Several of the last century’s finest non-fiction writers – Joan Didion, Susan Sontag, James Baldwin – longed to be novelists. In interviews with the Paris Review, each touched on the tension and insecurity involved in their dual métier. Sontag wrote in surprisingly aspirational tones of ‘the novelist [I’d] finally given myself permission to be’. Didion confessed to feeling like ‘a kind of apprentice plumber of fiction’. And Baldwin, comparing different forms, simply said: ‘They all kick your ass. None of it comes easy.’ The vast majority of writers, even the most successful, select one format or the other and restrict themselves to it. But why should anyone have to pick a genre and stick to it? As Sontag observed, ‘a writer is someone who pays attention to the world.’ The rest is mere form. This thought seems fundamental to Feel Free, Zadie Smith’s latest collection of essays, profiles and reviews. Still, Smith has Sontag’s insecurity in reverse, admitting in the foreword to her own anxiety: ‘I have no real qualifications to write as I do. Not a philosopher or sociologist, not a real professor of literature or film, not a political scientist, professional music critic or trained journalist … My evidence – such as it is – is almost always intimate. I feel this – do you? I’m struck by this thought – are you?’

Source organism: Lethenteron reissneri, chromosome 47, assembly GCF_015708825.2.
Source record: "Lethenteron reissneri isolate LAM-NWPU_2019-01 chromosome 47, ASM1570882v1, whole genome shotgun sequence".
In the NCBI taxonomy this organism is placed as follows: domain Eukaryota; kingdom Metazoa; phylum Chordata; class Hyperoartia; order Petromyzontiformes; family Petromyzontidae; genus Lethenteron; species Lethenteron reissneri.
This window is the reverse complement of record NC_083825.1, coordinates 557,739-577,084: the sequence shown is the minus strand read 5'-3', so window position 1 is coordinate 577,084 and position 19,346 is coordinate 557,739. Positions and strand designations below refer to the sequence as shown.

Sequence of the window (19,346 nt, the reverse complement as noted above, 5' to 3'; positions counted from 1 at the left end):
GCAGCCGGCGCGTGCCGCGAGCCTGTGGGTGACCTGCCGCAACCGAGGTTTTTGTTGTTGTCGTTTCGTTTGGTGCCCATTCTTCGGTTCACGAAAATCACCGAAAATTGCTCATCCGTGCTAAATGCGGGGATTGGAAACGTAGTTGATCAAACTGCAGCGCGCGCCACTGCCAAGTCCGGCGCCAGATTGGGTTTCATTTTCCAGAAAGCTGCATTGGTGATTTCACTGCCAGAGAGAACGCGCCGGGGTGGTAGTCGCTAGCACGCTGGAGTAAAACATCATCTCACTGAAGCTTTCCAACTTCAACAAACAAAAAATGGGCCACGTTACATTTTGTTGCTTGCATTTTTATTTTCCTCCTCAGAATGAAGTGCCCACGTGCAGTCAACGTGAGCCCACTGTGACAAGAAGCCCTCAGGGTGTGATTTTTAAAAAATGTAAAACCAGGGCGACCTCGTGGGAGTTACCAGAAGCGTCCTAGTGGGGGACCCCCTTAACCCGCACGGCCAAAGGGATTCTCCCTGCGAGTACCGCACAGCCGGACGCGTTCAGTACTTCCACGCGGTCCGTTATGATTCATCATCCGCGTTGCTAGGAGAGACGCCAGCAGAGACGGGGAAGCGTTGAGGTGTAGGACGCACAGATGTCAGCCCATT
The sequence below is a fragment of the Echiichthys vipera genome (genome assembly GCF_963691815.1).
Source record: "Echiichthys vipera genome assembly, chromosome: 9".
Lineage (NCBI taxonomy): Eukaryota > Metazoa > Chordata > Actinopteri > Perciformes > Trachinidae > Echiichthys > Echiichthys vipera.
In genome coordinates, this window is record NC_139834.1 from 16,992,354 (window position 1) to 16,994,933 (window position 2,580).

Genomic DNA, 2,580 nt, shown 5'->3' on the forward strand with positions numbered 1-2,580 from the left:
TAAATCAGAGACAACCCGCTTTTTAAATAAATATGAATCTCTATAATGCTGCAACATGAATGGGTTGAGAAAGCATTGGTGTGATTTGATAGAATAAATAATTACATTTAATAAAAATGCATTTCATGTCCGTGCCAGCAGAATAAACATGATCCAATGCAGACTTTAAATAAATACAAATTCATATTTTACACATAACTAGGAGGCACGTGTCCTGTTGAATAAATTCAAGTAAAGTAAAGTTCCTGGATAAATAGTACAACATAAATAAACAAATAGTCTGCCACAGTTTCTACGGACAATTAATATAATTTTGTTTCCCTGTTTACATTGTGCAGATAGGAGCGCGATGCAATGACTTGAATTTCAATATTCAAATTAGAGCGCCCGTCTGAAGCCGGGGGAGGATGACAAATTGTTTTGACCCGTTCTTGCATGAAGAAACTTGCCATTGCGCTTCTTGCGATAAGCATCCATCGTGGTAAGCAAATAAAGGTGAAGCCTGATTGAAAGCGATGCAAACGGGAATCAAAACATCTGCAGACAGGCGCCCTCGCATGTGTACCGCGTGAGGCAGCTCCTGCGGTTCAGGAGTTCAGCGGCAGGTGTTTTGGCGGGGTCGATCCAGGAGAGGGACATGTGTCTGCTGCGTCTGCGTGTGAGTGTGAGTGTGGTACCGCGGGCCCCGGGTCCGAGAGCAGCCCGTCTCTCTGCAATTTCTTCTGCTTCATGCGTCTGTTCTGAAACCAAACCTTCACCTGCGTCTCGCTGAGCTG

Feel Free is a significantly bigger book than Smith’s first collection of essays, Changing My Mind (2009), which also gathered a decade’s worth of the journalism she has always produced alongside her novels. But the new collection is better, in large part because her mind has continued to change, and so has her life. A short but expansive piece illustrative in miniature of the book’s wide-ranging interests moves from a postcard reproduction of Balthasar Denner’s 1721 painting Alte Frau to a touching remembrance of the late John Berger to a dual meditation on ageing – ‘the great unsexing’, as she calls it, ‘the disappearance of gender, over time’ – and the unencumbered way her father thought about art. All this makes her ask of herself: ‘Who am I to speak of this painting? I am a laywoman, a casual appreciator of painting, a dilettante novelist, a non-expert – not to mention a woman of lower birth than the personage here depicted … I am still the type of person who will tend, if I am in a public gallery, to whisper as I stand in front of the art.’